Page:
Although this habitat is present in several areas of Cozia National Park, most of them are highly fragmented, with only a few areas that have minimal fragmentation. However, the overall conservation status of this habitat in the park is very good.

The total area of this habitat in Cozia National Park and the Natura 2000 sites is approximately 4,325 hectares.

Habitat 9170 Oak-Hornbeam Forests Galio – Carpinetum

Habitat 9170 contains oak-hornbeam forests, known as Carpinetum Galio. These forests are associated with various plants, such as Carici pilosae.

In Cozia National Park, this habitat is primarily found in the north and center. There are heavily fragmented areas, but also zones with minimal or no fragmentation.

The conservation status of this habitat in Cozia National Park is excellent.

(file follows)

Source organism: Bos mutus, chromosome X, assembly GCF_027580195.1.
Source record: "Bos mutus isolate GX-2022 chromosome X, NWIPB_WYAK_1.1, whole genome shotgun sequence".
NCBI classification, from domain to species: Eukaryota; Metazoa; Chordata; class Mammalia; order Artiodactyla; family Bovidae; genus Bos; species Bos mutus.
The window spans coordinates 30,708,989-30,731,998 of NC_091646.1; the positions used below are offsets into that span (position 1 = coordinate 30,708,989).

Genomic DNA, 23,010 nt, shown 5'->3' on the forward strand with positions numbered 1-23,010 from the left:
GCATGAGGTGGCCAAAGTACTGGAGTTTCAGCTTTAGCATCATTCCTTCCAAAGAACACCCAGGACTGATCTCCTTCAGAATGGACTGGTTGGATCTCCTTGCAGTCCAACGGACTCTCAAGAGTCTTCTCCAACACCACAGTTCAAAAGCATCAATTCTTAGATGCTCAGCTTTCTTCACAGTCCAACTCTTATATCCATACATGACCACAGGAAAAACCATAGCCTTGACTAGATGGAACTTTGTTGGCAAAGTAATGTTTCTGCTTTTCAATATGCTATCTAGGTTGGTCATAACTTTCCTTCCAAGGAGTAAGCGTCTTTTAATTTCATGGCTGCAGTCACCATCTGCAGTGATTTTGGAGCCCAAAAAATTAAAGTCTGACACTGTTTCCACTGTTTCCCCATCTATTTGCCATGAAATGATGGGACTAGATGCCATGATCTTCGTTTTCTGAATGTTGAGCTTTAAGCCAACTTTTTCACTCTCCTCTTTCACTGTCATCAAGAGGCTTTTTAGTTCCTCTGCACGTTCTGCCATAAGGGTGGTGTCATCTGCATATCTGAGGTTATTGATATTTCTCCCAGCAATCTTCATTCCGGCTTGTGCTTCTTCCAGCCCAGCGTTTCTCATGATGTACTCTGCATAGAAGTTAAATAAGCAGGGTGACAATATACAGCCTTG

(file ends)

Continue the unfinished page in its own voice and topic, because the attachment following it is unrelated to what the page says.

The total area of this habitat in Cozia National Park and the Natura 2000 sites is approximately 1,148 hectares.

Habitat 9130 Asperulo-Fagetum Beech Forests

Habitat 9130 comprises Asperulo-Fagetum beech forests, consisting of Fagus sylvatica forests and, in higher mountainous regions, Fagus sylvatica – Abies alba or Fagus sylvatica – Abies alba – Picea abies forests. These forests develop on neutral or slightly acidic soils with high-quality humus (mull) and are found in the mid-altitude regions of Western and Central Europe, as well as Northern Europe.

These forests are characterized by the massive presence of species like Anemone nemorosa, Lamiastrum (Lamium) galeobdolon, Galium odoratum, and Melica uniflora in lower altitude areas, while in higher zones, different species of Dentaria form a richer and more abundant herbaceous layer compared to other types of forests.